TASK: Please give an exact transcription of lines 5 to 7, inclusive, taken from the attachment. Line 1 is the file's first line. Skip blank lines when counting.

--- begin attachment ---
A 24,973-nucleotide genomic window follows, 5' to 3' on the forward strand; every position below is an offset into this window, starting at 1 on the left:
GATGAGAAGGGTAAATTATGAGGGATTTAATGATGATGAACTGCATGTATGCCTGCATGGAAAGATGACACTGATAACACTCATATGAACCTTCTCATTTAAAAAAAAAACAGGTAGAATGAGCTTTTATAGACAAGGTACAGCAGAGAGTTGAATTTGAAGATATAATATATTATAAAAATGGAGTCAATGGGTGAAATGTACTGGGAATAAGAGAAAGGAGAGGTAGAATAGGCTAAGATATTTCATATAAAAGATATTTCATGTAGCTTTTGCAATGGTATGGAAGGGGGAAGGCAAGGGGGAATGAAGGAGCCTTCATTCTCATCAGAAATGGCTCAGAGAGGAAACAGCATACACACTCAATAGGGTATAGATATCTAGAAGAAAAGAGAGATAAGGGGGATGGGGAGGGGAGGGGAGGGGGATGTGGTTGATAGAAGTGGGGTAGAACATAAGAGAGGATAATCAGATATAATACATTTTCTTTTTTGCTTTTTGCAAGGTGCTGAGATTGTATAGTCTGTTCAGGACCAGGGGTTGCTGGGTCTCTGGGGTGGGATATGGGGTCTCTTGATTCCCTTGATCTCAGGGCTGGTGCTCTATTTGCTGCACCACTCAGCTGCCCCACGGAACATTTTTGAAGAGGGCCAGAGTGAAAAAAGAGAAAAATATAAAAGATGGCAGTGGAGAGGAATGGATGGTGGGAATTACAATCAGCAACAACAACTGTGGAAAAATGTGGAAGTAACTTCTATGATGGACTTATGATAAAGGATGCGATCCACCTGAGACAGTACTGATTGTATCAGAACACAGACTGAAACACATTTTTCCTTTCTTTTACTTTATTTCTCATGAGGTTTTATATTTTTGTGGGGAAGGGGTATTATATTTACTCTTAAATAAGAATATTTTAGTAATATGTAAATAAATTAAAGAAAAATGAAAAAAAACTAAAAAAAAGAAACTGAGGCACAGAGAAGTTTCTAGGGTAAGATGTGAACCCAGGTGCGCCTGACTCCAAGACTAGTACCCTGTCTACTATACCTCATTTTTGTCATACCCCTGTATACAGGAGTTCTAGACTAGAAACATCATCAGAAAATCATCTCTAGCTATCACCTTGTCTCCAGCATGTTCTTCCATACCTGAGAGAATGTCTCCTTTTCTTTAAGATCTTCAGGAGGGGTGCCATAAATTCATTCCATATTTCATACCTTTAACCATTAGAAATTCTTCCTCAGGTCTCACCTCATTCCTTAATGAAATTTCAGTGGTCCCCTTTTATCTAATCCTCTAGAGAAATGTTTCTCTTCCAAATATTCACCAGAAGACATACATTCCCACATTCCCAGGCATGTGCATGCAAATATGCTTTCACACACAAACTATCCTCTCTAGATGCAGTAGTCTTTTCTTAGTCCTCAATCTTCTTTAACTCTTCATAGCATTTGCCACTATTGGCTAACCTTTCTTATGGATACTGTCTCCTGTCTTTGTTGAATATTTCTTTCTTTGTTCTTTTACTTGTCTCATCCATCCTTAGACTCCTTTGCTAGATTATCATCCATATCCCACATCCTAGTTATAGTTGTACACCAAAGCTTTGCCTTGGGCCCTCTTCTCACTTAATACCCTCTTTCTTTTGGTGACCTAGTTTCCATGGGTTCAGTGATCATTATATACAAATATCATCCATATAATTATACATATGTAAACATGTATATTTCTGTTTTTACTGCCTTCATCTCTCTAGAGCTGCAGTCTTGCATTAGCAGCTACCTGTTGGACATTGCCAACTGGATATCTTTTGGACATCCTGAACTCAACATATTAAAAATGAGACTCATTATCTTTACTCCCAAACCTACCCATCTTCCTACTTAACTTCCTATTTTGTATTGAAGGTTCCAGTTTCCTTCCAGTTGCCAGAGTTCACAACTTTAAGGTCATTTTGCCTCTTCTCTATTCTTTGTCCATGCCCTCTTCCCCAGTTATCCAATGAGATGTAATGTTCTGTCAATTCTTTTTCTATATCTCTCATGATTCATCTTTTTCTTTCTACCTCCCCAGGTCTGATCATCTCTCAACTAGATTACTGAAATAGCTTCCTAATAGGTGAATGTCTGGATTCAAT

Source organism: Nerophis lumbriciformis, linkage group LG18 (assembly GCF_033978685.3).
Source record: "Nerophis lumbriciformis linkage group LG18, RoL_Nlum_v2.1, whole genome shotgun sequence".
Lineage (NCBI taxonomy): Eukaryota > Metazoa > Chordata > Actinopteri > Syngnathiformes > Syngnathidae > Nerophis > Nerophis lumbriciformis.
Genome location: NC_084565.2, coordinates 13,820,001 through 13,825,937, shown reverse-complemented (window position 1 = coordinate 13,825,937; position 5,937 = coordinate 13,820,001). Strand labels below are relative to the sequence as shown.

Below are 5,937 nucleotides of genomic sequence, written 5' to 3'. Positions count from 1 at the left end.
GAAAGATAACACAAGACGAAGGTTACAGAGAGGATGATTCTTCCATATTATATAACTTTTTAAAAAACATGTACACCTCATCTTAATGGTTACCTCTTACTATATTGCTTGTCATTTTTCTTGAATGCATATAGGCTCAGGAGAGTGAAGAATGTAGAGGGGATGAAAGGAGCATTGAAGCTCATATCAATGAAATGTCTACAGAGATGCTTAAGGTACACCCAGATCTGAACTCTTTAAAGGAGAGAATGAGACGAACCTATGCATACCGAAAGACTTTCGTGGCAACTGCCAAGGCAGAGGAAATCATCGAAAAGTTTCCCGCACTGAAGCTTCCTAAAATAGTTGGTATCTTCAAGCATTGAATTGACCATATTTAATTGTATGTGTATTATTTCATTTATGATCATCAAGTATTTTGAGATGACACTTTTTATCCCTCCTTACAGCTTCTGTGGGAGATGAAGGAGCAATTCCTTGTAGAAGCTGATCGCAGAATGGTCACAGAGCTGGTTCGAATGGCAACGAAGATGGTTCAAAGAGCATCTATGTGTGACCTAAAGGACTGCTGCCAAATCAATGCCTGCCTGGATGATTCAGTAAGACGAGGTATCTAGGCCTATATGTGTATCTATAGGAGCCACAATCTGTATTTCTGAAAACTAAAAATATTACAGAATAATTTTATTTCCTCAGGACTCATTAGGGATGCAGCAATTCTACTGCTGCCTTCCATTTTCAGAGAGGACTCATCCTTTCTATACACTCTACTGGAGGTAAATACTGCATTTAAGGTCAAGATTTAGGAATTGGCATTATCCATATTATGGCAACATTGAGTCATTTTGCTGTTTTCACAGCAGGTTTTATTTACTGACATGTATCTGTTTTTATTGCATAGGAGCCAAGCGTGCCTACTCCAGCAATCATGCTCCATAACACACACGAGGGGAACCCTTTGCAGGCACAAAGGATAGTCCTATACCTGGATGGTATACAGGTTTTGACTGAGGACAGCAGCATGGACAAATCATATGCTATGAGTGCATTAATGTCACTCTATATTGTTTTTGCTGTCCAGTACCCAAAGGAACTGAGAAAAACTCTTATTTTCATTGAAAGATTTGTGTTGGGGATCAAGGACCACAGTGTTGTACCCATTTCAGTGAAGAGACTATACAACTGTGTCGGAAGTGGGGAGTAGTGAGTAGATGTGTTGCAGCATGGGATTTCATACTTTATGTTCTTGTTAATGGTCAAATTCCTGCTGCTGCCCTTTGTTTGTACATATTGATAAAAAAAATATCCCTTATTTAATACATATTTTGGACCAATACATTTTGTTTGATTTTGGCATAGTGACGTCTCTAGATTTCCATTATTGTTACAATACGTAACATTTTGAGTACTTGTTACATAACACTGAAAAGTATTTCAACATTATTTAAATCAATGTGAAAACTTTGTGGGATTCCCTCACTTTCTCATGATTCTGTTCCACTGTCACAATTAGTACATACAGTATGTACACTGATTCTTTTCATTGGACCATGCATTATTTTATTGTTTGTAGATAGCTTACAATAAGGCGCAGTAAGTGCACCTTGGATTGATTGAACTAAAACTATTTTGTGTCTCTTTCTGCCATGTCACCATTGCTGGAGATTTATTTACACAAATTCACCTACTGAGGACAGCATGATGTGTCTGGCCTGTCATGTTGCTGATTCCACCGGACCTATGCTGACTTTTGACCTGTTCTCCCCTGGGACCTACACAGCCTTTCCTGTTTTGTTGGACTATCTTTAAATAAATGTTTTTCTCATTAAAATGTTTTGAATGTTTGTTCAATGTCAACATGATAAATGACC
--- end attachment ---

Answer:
Lineage (NCBI taxonomy): Eukaryota > Metazoa > Chordata > Actinopteri > Syngnathiformes > Syngnathidae > Nerophis > Nerophis lumbriciformis.
Genome location: NC_084565.2, coordinates 13,820,001 through 13,825,937, shown reverse-complemented (window position 1 = coordinate 13,825,937; position 5,937 = coordinate 13,820,001). Strand labels below are relative to the sequence as shown.

Below are 5,937 nucleotides of genomic sequence, written 5' to 3'. Positions count from 1 at the left end.